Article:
BACKGROUND: Identification of the presence of significant fibrosis is an important part of the diagnostic work-up of patients with chronic hepatitis C (CHC). AIM: To evaluate the performance of the aspartate to alanine aminotransferase ratio (AST/ALT ratio) and platelet count in reducing the number of liver biopsies and diagnosing the presence/absence of significant fibrosis in a large cohort of patients with CHC seen at 2 tertiary referral centers. METHODS: Liver biopsies of 409 patients with CHC were evaluated. Staging was carried out by means of the Ishak and METAVIR scores in the Italian and US series, respectively. Prevalence of significant fibrosis was 43%. Receiver operating characteristic curves were used to identify AST/ALT ratio and platelet count cutoffs with the highest accuracy for the diagnosis of significant fibrosis. These cutoffs were used to devise a diagnostic algorithm for reducing the number of liver biopsies and diagnosing/ruling out significant fibrosis. RESULTS: AST/ALT ratios increased and platelet counts decreased as liver fibrosis worsened. Both AST/ALT ratio (c-index=0.747) and platelet count (c-index=0.733) had high accuracy for the diagnosis of significant fibrosis. The use of AST/ALT ratio and platelet count cutoffs in a diagnostic algorithm would have avoided liver biopsy in 68.9% of the patients and would have correctly identified the absence/presence of significant fibrosis in 80.5% of these cases. CONCLUSIONS: In clinical practice, the use of simple, reproducible, and inexpensive parameters such as the AST/ALT ratio and platelet count can reduce the need for liver biopsy in a substantial proportion of patients with CHC.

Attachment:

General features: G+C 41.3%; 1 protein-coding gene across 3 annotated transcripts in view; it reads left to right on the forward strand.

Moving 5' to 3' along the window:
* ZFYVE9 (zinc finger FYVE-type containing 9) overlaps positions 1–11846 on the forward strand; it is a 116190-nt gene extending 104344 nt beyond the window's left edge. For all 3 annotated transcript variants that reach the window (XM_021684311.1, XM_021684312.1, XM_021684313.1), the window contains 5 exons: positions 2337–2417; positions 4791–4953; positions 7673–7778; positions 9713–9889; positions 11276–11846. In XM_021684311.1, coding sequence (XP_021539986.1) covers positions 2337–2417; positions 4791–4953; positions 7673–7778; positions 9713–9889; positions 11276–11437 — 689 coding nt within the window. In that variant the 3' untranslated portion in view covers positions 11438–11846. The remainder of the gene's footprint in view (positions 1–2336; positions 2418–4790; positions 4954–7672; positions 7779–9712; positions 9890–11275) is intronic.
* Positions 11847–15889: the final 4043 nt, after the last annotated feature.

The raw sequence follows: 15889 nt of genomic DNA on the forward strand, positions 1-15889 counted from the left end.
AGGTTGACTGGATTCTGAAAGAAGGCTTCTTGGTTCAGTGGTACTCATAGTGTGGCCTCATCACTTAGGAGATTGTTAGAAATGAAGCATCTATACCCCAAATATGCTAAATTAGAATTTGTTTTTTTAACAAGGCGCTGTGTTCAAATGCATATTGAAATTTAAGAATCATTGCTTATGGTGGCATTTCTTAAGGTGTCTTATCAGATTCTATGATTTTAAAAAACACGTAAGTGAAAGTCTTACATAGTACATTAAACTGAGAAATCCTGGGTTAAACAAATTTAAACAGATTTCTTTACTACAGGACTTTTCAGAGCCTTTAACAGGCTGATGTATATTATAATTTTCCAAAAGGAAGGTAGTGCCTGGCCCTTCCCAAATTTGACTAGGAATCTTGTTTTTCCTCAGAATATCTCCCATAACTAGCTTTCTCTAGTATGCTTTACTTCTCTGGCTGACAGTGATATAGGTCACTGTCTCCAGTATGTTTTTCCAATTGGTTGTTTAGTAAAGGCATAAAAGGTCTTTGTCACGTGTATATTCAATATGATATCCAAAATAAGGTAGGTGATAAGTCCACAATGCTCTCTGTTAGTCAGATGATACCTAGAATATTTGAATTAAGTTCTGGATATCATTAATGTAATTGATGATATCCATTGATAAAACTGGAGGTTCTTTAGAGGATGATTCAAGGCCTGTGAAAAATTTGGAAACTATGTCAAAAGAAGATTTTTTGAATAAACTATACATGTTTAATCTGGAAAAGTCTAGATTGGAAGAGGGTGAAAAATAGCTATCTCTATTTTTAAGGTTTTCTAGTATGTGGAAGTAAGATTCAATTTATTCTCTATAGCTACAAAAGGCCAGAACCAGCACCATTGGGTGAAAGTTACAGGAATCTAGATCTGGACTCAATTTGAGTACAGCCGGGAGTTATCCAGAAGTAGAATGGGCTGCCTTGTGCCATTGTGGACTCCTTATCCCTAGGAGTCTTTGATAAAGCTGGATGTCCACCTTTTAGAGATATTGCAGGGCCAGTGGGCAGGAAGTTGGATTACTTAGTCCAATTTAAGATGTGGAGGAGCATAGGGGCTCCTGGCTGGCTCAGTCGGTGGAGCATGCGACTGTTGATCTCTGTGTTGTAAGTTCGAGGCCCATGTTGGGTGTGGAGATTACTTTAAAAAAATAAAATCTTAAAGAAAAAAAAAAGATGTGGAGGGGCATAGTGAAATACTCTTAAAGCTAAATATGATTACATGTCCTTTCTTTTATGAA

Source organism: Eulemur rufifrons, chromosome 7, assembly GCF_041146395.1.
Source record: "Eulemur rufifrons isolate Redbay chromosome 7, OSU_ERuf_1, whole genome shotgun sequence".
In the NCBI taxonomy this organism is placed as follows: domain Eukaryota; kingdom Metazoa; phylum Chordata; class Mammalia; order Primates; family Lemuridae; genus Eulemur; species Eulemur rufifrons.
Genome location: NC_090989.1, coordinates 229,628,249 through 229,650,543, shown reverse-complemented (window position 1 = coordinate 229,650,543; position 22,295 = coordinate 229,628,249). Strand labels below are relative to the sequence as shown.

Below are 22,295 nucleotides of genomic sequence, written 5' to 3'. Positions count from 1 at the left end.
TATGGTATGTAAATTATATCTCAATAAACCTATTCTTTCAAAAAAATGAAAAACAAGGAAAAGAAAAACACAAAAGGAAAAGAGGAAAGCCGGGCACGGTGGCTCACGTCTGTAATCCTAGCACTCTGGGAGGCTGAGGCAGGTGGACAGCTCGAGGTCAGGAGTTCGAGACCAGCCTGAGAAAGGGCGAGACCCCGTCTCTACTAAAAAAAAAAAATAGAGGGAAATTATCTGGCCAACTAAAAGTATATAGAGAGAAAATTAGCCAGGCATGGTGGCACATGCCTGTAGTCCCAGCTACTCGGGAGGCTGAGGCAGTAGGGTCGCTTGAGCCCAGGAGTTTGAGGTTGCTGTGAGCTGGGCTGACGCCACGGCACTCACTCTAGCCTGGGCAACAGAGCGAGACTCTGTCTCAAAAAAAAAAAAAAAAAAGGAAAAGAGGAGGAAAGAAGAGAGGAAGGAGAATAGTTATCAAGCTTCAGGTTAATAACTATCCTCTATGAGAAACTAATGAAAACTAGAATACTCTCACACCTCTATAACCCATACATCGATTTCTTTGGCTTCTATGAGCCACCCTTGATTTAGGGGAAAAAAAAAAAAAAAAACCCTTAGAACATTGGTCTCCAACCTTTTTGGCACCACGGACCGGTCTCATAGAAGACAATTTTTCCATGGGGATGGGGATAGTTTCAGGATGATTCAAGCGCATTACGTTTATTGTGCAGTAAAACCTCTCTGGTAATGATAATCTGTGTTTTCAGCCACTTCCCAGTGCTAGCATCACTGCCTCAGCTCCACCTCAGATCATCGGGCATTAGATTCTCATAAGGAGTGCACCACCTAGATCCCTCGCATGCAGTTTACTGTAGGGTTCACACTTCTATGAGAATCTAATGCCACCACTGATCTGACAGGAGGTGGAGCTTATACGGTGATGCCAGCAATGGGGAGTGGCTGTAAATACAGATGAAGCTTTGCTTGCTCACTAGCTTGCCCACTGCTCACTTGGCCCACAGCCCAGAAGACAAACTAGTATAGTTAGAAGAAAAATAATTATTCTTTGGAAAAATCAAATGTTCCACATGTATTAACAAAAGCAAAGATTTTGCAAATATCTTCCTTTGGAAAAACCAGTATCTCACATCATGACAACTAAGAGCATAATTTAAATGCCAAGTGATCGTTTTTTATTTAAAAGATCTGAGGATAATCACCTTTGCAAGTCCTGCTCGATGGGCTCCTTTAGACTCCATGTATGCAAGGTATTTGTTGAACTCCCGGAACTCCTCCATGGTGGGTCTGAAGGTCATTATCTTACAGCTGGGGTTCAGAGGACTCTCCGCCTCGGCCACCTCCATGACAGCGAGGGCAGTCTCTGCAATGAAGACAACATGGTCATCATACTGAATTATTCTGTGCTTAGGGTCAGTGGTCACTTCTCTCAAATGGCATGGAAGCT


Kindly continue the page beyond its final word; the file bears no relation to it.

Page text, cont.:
- Hepatitis C
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